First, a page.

30 November, 2020

From Russia with love

By Konstantin Simakin

Note: since posting this article, Konstantin has rebuild the wheels with carbon Nextie Rims and cassette hub, changed the gearing to a 1x11 drivetrain, and added drop bars. While the build is different that what's ahead, the modification to the frame for the special bag and the care in painting and building it all up warrants its own post.

Today we have a guest post from one of our Russian dealers, Konstantin Simakin of Planetarki in St. Petersburg. Konstantin has been a great supporter of our products in Russia for many years. This is his story of how he came into creating his own version of a mini-velo based on our Neutrino frameset.

The way to mini-velo is different for everyone. Some might get a mini-velo for the aesthetics of its design, or maybe their home has little room to store a full-size bike. I came to mini-velo via a folding bike.

It all started in the summer of 2018 when I first bought a Brompton bike. Brompton is a pretty expensive, but awesome English folding bike. It has wheels with a diameter of only 16 inches, folds down to an incredibly compact size, and has a very wide functionality - especially in the city.

In addition to the ultra compact folding, it has fast acceleration, sharp steering, and compactness when maneuvering in the city - these are qualities of the mini-velo I fell in love with and could no longer imagined city riding without it. Also, I could not have imagined riding in the city without this stunning front bag that holds all the things I need during the day. As for the folding function, no matter how practical it is, it greatly affects the rigidity of the frame and I did not like it, so I immediately began to think about the non-folding mini-velo.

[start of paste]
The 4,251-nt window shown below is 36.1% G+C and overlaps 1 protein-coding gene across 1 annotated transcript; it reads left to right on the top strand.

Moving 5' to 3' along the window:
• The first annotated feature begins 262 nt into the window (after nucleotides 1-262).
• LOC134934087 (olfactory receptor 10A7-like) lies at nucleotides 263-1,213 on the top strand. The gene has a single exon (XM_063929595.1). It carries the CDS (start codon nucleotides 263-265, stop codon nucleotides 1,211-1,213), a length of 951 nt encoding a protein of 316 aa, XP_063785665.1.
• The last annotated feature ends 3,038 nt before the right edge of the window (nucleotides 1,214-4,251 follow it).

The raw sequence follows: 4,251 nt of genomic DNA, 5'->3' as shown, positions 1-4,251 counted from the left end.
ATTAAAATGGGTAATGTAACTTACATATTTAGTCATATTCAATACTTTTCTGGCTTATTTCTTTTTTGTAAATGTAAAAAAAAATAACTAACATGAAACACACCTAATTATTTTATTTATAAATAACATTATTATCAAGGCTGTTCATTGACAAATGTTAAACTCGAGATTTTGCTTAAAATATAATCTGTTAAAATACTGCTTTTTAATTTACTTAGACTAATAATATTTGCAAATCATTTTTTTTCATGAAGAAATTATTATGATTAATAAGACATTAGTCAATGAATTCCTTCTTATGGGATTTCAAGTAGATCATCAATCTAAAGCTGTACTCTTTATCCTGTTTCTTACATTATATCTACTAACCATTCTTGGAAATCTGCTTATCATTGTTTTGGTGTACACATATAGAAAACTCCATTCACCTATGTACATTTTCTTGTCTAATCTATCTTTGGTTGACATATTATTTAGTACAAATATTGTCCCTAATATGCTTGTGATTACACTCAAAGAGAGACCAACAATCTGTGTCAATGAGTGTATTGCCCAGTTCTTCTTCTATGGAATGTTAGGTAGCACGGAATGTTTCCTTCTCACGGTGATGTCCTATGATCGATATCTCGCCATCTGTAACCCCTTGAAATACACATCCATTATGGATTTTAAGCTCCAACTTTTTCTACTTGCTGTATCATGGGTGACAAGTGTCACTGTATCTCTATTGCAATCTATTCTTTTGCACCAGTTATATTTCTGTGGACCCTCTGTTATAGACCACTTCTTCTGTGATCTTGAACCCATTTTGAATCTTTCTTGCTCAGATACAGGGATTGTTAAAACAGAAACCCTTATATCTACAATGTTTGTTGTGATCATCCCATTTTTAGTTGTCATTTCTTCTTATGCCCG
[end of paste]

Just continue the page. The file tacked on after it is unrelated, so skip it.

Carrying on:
At the end of the summer of 2019, I became the owner of an elite English mini-velo called the Moulton TSR 22 - this is a rather serious bike located in the middle of their lineup. Everything would be fine, but there is always a but!

For the company that sells Moultons, I had to make a comparative video review of two Moulton TSR 22 models and the top Moulton NS Speed, which cost more than $ 20,000. During the filming of the video review, I rode a lot on the Moulton NS Speed, and it turned out to be just an amazing ride. The suspension performance there was fantastic. After growing accustomed to the NS Speed, I simply could not ride my Moulton TSR 22 as the suspension and other characteristics in it were not the same quality. In addition, it was not possible to install a quick-detachable front bag like that on the Brompton. This was another reason why I decided to get rid of Moulton. There were thoughts of a complete redesign of the TSR 22, but it was a complete bike, rather than a bare frame, and there would be considerable amout of work that would be required because of the suspension. In the end, I decided to sell the bike as it did not really fit my needs.